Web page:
Hoover Daily Report

Arafat and Israeli Counterterrorism

Wednesday, November 17, 2004

If Yasser Arafat had died at birth a Palestinian state would today likely be living side by side with a Jewish state, in peace. The Palestinian state would be called Jordan, which claimed and governed with West Bank from the end of the first Arab-Israeli war of 1948 to the Six Day War of 1967. After that, Arafat took over the Palestine Liberation Organization (PLO) and quickly began attacking noncombatants. In an era of shattered pride born of humiliating military setback, hijacking airplanes, and murdering children in their schools suddenly seemed a worthy national enterprise. By 1974 an Arab League summit proclaimed the PLO "the sole legitimate representative of the Palestinian people." From then on, the Palestinian community bore at least some of the characteristics of nationhood.

This was the sole political accomplishment Arafat could reasonably attribute to terrorism. Both before and after this "achievement" terrorism hurt the Palestinian cause, blinded its adherents to reality and, in the end, doomed its mentor to irrelevance. Drafters of "land for peace" plans, roadmaps, election schemes and political reforms all knew nothing could happen with Arafat in control. So they spent their time in frivolity, waiting for him to die.

Let us not ignore the reason for Arafat's failure. It was the brilliant counter-terrorism strategy of the State of Israel. With its existence on the line, the Israelis focused on both the military and political dimensions of the terrorism challenge. They defended their territory with firepower and fences. They gave no succor to states permitting their land to be used as a PLO base of operations. King Hussein of Jordan was the first to absorb the lesson. He crushed the Palestinian gunslingers in 1970 and they never returned to his kingdom. The Syrians absorbed the lesson. After the October 1973 war, terrorists could still find a home in Syria, but not a launching pad for terrorism. Lebanon was too weak to do the same, so the Israelis expelled the PLO with a bloody 1982 drive to Beirut. Arafat and company were sent packing, all the way to Tunis.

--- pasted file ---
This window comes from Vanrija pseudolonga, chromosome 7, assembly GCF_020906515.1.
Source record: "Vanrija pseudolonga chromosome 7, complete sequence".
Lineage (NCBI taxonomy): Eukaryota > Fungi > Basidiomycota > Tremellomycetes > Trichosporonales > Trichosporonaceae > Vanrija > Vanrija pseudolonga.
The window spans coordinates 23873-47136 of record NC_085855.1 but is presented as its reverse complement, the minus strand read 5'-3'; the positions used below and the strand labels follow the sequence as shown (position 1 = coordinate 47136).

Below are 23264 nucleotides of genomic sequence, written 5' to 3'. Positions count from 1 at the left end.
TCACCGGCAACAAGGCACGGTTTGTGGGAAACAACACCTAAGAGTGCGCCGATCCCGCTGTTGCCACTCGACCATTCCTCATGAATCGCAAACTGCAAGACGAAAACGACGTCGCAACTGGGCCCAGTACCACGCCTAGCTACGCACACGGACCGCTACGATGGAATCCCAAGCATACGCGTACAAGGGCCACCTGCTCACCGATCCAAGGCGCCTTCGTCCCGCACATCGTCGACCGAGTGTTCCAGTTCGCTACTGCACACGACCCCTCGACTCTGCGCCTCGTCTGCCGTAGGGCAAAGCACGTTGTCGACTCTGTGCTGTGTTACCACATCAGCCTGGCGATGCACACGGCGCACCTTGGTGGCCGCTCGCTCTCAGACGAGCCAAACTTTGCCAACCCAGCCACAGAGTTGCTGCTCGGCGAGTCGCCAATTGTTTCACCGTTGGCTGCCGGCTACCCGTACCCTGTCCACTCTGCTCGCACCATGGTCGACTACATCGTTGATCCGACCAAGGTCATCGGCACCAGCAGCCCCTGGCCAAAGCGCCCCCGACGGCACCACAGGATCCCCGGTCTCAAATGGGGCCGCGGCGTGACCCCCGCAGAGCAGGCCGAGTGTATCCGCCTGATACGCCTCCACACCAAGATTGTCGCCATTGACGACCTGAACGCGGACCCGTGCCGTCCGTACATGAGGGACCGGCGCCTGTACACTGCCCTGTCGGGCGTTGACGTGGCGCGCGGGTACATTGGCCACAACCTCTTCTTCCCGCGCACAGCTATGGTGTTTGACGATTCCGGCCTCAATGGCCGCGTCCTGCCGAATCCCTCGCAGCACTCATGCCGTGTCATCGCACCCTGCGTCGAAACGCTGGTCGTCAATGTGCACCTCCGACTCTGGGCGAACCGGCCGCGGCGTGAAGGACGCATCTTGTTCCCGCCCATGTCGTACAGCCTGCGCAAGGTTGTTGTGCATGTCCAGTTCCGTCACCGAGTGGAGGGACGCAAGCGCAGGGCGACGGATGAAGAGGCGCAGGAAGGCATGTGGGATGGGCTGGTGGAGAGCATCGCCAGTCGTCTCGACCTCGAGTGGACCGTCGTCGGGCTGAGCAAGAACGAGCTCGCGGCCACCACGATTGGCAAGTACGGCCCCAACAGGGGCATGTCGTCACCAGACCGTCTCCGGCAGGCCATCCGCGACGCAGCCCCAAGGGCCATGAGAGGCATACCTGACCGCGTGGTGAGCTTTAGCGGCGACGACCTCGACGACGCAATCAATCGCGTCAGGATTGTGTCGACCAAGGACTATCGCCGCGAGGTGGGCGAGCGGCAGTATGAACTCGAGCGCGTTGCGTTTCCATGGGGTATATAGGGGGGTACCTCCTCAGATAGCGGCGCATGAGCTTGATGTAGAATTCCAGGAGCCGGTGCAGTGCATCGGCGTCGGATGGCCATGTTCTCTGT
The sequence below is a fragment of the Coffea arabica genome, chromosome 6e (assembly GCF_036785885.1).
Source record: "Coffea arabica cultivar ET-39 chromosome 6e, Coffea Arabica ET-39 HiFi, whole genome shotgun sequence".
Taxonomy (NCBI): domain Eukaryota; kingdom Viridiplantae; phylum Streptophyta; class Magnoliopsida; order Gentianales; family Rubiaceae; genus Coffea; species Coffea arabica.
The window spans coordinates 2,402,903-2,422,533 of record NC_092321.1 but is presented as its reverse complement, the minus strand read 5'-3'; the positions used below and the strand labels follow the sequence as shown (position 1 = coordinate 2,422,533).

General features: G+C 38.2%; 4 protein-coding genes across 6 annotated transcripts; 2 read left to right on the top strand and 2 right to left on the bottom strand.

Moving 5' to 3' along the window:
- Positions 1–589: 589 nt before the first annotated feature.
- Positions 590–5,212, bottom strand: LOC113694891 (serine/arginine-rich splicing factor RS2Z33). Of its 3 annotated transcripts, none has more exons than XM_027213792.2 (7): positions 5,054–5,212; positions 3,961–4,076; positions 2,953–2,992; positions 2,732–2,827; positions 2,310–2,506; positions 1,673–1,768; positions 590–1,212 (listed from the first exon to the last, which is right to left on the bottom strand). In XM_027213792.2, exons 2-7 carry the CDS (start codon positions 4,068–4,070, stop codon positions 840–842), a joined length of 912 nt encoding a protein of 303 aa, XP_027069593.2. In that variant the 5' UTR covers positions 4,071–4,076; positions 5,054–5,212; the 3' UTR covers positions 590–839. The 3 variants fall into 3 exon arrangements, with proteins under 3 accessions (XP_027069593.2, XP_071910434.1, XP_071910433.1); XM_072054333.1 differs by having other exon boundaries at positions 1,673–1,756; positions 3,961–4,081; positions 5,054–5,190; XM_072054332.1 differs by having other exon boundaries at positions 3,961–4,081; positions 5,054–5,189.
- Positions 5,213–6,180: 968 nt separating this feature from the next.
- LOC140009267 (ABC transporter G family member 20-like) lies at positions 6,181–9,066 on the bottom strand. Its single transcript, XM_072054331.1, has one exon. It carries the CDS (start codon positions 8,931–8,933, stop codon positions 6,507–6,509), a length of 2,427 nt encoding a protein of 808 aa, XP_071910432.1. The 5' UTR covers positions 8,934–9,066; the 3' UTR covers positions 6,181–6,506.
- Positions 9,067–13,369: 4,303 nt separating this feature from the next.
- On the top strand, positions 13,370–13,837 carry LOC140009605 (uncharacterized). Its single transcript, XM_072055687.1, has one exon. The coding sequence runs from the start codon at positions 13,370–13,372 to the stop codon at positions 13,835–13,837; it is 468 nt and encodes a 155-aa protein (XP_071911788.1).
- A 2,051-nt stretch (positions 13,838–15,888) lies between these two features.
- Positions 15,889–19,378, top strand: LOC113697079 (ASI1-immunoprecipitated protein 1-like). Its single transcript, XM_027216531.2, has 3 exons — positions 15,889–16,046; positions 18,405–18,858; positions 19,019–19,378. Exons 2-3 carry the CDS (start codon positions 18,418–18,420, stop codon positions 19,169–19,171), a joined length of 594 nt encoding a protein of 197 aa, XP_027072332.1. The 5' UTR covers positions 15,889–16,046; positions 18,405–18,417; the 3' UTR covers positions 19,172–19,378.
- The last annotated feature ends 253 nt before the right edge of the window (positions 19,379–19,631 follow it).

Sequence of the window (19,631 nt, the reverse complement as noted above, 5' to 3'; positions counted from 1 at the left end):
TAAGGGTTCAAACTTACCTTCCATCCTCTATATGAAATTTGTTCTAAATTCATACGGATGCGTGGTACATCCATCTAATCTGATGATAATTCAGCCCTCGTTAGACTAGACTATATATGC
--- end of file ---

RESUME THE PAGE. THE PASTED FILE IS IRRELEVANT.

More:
Politically the Israelis were no less steadfast. Throughout the '70s and '80s, they refused to deal with the PLO until its leader publicly renounced terrorism. When he did, they agreed to agree on an end to the conflict. And when Arafat's word turned to suicide bombs and illegal weapons shipped in aboard the "Karin A," the Israelis returned to Palestinian towns and villages with a vengeance, teaching residents that they too would pay a price for their "martyrs."

The Israelis made their share of mistakes, not the least of which was a settlement policy that rewarded an ideology no less extreme than Palestinian terrorism. But in a moment of truth at Camp David and, later at Taba, Israel was willing to abandon most settlements while Arafat insisted it embrace as well a form of demographic suicide. He went from the negotiating table to the helm of a mindless Intifada. He died bequeathing his people an identity but not a state. His life should be studied as an object lesson in how terrorism can be defeated.